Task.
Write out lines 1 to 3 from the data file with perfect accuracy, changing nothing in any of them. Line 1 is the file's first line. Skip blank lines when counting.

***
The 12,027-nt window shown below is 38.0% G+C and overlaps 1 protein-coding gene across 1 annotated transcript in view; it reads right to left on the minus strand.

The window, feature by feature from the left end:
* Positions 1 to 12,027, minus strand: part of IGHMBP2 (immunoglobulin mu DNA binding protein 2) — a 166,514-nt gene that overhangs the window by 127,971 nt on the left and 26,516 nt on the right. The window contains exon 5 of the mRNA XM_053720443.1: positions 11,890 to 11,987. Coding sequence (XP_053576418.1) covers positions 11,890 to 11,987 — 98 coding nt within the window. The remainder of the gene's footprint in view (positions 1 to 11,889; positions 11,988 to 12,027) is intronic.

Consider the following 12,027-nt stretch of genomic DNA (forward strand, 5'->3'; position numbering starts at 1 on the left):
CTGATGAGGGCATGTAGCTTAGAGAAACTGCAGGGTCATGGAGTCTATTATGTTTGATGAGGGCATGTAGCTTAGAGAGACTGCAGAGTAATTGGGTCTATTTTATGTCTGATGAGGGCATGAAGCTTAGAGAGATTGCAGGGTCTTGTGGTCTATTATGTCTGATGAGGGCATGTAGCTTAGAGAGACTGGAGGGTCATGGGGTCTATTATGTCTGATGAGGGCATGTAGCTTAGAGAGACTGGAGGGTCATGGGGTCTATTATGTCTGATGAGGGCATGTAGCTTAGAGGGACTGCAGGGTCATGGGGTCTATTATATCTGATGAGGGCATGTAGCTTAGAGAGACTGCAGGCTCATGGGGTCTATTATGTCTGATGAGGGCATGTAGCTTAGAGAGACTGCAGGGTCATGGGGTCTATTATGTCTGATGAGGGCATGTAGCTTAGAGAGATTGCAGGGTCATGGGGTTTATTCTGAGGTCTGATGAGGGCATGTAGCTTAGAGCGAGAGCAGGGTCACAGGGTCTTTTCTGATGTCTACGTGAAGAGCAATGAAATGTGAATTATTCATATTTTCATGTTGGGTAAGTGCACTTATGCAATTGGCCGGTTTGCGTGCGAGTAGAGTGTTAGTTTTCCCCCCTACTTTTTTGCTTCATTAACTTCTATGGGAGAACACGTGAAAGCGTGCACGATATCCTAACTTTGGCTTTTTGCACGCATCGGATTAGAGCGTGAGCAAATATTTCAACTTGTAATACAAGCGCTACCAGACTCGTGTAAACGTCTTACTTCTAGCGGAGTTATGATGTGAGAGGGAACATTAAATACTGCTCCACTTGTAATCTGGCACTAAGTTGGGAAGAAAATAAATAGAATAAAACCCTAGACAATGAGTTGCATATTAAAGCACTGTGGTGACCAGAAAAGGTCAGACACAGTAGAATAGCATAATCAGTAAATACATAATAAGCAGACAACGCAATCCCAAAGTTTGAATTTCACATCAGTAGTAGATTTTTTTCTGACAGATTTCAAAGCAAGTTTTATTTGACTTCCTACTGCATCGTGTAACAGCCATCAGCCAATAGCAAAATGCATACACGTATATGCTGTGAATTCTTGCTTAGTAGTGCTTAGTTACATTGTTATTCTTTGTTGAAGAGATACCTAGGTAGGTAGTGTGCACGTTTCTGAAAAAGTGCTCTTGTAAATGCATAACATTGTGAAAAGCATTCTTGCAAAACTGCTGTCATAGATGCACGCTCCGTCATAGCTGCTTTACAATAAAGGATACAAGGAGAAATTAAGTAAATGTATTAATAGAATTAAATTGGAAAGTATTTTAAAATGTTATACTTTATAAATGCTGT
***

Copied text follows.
The 12,027-nt window shown below is 38.0% G+C and overlaps 1 protein-coding gene across 1 annotated transcript in view; it reads right to left on the minus strand.

The window, feature by feature from the left end:
* Positions 1 to 12,027, minus strand: part of IGHMBP2 (immunoglobulin mu DNA binding protein 2) — a 166,514-nt gene that overhangs the window by 127,971 nt on the left and 26,516 nt on the right. The window contains exon 5 of the mRNA XM_053720443.1: positions 11,890 to 11,987. Coding sequence (XP_053576418.1) covers positions 11,890 to 11,987 — 98 coding nt within the window. The remainder of the gene's footprint in view (positions 1 to 11,889; positions 11,988 to 12,027) is intronic.